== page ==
In April 1908, playing centre forward, he scored three goals against West Ham; that must have impressed them because by 1909 he had been persuaded to transfer to them, where oddly he was known as ‘Fred’. It was about this time that he married a young woman called Violet Maud, who was born in Potters Bar, and they moved into 87 Walsworth Road. He debuted for West Ham against New Brompton on January 1st 1910 and in his next game, against Norwich, he scored. That was to be his only goal and after only four appearances, all in January, he left the club. Their daughter Margaret Grace was born later in 1910 and he must have continued playing, because in the 1911 census, when he was boarding with his wife and daughter in the home of George and Annie Eve, 107 Gillingham Road, Gillingham, Kent, his occupation was given as ‘Nurseryman’s son working on nursery and professional footballer’. In fact he went on to play for Gillingham, then Colebridge - located in the Potteries - and finally for Halifax in Yorkshire.
After his return to Hertfordshire, his name appears in connection with the war, in the Parish Magazines of September and October 1914 and by then he and Violet had three children. So it was some time after 1911 that he returned to Hertfordshire, moving to West Mill and taking on a smallholding. Both magazines record him as serving in the Bedfordshire Regiment and the Hertfordshire Express of November 14th 1914 lists him as one of the men of a local rifle club who had enlisted. All the men from the rifle club seem to be from Pirton and by that time Frank had been transferred to the 11th Service Battalion, Essex Regiment and held the rank of serjeant. We know from his Commonwealth War Graves Commission records that he later became Company Serjeant Major.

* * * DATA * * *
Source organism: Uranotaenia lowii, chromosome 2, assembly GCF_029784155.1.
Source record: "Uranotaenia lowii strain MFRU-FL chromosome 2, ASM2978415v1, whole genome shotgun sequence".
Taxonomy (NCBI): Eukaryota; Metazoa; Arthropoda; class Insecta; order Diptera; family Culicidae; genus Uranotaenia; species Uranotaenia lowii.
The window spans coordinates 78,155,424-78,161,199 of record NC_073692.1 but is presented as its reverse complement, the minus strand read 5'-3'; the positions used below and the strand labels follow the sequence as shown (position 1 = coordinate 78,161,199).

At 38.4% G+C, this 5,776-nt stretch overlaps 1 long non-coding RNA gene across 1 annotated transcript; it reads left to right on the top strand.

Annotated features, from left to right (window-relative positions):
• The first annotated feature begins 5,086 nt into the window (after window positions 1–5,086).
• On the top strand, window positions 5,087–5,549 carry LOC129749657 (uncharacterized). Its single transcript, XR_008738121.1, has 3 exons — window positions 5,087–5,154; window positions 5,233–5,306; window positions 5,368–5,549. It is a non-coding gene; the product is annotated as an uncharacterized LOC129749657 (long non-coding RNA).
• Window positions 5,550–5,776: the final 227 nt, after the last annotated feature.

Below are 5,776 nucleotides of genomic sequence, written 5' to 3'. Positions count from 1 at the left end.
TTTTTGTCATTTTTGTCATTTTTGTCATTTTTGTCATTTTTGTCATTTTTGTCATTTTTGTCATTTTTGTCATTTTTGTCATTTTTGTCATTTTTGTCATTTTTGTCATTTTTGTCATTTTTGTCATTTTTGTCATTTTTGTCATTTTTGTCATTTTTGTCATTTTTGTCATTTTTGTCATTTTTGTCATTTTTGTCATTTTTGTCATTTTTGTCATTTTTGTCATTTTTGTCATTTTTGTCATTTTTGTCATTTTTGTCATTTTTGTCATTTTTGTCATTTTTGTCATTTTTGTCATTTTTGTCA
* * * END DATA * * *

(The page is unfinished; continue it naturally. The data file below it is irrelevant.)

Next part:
The 11th Essex was a service battalion – a battalion created specifically for the duration of the war. It was formed at Warley in September 1914 as part of K3 – Kitchener’s third army, and was attached to 71st Brigade in the 24th Division. The following January (1915) they were moved to Shoreham and then to billets in Brighton. In March they returned to Shoreham and then in June moved again, this time to Blackdown Barracks, Deepcut, Camberley, Surrey. They were ordered to the Front in August and landed in Boulogne on August 30th 1915. Unfortunately the Battalion’s war diary, obtained from the National Archives, starts on January 1st 1916 so Frank’s experience before that date is uncertain. However, in January the 11th Essex were in the Line at Potijze in Belgium, so it is likely that they went straight there and fought in the defence of Ypres. Ypres is pronounced ‘Eepra’, but was known as ‘wipers’ to the British Soldier.